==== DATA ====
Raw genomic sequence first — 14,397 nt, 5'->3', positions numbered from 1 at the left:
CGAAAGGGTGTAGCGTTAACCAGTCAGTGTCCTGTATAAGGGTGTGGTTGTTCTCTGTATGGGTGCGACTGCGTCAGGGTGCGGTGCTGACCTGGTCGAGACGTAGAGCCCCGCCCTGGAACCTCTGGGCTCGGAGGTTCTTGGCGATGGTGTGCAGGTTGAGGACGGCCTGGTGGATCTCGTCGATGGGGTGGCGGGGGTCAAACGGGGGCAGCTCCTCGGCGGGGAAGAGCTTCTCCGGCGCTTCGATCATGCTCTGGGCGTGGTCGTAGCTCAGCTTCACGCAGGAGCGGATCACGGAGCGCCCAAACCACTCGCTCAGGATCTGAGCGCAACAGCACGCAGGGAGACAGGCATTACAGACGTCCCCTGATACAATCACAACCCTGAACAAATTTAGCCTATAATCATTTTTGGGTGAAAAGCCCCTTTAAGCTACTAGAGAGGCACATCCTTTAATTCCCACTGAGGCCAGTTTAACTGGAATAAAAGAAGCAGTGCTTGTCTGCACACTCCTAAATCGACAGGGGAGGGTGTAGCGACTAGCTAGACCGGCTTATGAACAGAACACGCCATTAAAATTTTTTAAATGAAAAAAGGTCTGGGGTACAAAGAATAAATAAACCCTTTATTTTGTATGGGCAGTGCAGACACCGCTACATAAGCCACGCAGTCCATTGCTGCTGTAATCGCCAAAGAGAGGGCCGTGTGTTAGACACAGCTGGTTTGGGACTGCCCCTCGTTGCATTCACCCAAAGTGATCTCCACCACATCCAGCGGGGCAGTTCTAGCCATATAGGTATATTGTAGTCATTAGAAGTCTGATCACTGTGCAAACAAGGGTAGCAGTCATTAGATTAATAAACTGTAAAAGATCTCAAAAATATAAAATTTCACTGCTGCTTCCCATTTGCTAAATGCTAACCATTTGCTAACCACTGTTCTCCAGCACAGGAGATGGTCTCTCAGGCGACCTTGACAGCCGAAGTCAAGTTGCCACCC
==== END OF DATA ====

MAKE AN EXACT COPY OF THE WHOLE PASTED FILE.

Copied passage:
Raw genomic sequence first — 14,397 nt, 5'->3', positions numbered from 1 at the left:
CGAAAGGGTGTAGCGTTAACCAGTCAGTGTCCTGTATAAGGGTGTGGTTGTTCTCTGTATGGGTGCGACTGCGTCAGGGTGCGGTGCTGACCTGGTCGAGACGTAGAGCCCCGCCCTGGAACCTCTGGGCTCGGAGGTTCTTGGCGATGGTGTGCAGGTTGAGGACGGCCTGGTGGATCTCGTCGATGGGGTGGCGGGGGTCAAACGGGGGCAGCTCCTCGGCGGGGAAGAGCTTCTCCGGCGCTTCGATCATGCTCTGGGCGTGGTCGTAGCTCAGCTTCACGCAGGAGCGGATCACGGAGCGCCCAAACCACTCGCTCAGGATCTGAGCGCAACAGCACGCAGGGAGACAGGCATTACAGACGTCCCCTGATACAATCACAACCCTGAACAAATTTAGCCTATAATCATTTTTGGGTGAAAAGCCCCTTTAAGCTACTAGAGAGGCACATCCTTTAATTCCCACTGAGGCCAGTTTAACTGGAATAAAAGAAGCAGTGCTTGTCTGCACACTCCTAAATCGACAGGGGAGGGTGTAGCGACTAGCTAGACCGGCTTATGAACAGAACACGCCATTAAAATTTTTTAAATGAAAAAAGGTCTGGGGTACAAAGAATAAATAAACCCTTTATTTTGTATGGGCAGTGCAGACACCGCTACATAAGCCACGCAGTCCATTGCTGCTGTAATCGCCAAAGAGAGGGCCGTGTGTTAGACACAGCTGGTTTGGGACTGCCCCTCGTTGCATTCACCCAAAGTGATCTCCACCACATCCAGCGGGGCAGTTCTAGCCATATAGGTATATTGTAGTCATTAGAAGTCTGATCACTGTGCAAACAAGGGTAGCAGTCATTAGATTAATAAACTGTAAAAGATCTCAAAAATATAAAATTTCACTGCTGCTTCCCATTTGCTAAATGCTAACCATTTGCTAACCACTGTTCTCCAGCACAGGAGATGGTCTCTCAGGCGACCTTGACAGCCGAAGTCAAGTTGCCACCC